John Pounds'

Ragged School, Portsmouth 


It is said that the first ragged school was established in Portsmouth by John Pounds from his home. A cobbler, he started educating poor children reading, maths, cookery, carpentry and shoe-making from the workshop in his house on St Mary’s Street (now Highbury Street) from around 1818.


He offered his teaching free and the classes became more and more popular. He taught up to 40 or 50  children at a time in his workshop which only measured 6 feet by 18 feet. As small as it was, this was the first ragged school. It is said that he would go to the docks and streets to find children in need and encourage them to attend his school, sometimes tempting them in with baked potatoes.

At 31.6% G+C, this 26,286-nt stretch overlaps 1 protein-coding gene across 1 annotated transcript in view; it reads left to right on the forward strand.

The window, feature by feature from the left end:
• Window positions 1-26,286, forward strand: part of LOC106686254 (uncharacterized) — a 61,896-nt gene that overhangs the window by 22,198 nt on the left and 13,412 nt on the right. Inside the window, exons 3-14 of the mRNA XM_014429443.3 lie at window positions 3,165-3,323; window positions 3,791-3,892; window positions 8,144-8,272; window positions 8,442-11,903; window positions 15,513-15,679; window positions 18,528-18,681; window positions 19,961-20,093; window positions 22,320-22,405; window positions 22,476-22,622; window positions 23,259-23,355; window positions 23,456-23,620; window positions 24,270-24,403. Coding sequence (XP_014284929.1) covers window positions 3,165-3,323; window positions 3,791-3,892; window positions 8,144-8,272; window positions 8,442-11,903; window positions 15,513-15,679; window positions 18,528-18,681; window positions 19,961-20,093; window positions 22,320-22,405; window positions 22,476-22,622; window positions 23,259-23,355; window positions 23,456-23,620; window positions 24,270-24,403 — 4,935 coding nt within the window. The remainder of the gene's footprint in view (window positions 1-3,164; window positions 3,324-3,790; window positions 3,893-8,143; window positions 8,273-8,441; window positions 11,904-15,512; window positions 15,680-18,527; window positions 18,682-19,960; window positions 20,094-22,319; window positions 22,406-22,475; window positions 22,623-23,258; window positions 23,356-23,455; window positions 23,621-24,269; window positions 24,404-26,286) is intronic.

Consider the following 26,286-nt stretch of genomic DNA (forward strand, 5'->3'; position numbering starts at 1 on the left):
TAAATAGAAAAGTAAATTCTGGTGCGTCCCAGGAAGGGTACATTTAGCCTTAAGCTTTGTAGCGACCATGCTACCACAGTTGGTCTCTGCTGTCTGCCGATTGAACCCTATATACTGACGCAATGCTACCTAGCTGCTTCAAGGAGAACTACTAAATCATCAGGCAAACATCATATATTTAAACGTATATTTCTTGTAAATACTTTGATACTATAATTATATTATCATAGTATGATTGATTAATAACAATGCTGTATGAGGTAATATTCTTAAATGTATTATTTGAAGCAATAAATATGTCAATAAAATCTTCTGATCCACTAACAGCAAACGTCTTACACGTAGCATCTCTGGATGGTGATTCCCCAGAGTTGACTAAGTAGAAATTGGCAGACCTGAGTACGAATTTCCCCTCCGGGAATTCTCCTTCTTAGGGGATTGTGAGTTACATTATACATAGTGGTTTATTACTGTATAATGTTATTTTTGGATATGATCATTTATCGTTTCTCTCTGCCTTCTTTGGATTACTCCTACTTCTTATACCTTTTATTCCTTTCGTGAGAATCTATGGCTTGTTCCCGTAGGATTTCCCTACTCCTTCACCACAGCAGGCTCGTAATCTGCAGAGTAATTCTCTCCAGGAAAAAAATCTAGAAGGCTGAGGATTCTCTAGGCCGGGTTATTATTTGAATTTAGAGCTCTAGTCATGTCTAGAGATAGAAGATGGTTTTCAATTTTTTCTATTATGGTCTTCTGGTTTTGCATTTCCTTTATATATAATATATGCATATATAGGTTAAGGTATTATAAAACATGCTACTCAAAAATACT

Following his death in 1839, a group of Portsmouth women continued Pounds' work and started a school in Kent Road in which to education poor children.


The house was destroyed during the 2nd world war, but the compensation money awarded by the War commissioners was used by the reverend John Sturges to set up the John Pounds Trust in 1957.The Trust continues to provide financial support for children's education in the Portsmouth area.

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In terms of the ragged school movement itself, Thomas Guthrie wrote a Plea for Ragged Schools crediting John Pounds with the idea. In the next decade more than 200 free schools for poor children were established in Britain.